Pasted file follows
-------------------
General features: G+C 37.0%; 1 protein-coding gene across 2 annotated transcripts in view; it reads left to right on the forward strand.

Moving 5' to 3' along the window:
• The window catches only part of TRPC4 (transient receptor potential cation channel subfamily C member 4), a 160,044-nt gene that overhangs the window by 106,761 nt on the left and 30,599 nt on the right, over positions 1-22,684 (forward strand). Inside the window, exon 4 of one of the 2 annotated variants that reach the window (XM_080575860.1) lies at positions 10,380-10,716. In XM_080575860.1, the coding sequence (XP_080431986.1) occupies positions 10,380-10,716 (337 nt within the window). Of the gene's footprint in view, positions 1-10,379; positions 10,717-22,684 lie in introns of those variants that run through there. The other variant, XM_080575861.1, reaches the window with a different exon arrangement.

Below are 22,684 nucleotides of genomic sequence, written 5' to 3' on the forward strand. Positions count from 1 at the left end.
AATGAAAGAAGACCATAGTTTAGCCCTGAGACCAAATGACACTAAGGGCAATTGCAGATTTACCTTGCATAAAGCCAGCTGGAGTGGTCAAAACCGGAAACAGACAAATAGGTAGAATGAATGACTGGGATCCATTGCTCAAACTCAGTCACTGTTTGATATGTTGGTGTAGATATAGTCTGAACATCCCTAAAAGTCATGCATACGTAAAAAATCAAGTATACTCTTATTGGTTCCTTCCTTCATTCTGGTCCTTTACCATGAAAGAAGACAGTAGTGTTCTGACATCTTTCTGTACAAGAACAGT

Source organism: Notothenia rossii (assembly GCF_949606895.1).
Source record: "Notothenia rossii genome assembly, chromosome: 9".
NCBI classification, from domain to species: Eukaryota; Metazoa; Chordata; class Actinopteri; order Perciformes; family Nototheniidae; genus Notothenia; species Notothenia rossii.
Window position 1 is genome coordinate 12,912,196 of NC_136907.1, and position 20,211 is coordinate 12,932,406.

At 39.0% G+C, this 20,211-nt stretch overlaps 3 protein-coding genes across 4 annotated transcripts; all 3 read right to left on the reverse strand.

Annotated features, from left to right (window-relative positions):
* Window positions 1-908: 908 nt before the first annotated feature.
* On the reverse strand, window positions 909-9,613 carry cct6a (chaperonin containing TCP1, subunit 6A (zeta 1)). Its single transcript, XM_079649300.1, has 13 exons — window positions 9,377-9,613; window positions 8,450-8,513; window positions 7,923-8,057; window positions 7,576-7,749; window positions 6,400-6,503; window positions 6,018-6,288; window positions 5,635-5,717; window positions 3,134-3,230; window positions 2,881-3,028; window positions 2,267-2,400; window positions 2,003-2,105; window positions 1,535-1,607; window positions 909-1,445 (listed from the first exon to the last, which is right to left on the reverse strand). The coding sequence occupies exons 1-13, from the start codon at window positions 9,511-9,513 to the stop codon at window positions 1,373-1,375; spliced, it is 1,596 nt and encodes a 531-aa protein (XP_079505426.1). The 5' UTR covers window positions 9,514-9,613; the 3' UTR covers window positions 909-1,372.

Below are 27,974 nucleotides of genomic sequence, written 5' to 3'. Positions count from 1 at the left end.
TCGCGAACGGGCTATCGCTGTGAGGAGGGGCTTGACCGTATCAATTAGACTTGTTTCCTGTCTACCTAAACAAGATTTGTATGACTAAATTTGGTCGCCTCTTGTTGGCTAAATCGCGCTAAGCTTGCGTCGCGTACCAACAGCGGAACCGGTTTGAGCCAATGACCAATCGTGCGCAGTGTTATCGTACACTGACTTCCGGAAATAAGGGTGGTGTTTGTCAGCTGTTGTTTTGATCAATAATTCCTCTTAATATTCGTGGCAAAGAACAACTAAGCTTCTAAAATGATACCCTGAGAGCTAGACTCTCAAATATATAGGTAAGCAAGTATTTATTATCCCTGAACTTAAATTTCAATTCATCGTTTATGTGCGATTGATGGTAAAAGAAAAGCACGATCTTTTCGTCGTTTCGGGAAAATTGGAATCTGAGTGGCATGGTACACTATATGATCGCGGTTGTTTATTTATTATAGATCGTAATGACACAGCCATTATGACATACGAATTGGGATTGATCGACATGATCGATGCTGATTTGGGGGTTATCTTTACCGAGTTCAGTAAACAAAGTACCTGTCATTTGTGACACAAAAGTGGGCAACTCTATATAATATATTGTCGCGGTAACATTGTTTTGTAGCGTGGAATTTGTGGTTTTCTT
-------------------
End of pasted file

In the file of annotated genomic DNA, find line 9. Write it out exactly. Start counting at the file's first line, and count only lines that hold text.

Window position 1 is genome coordinate 12,912,196 of NC_136907.1, and position 20,211 is coordinate 12,932,406.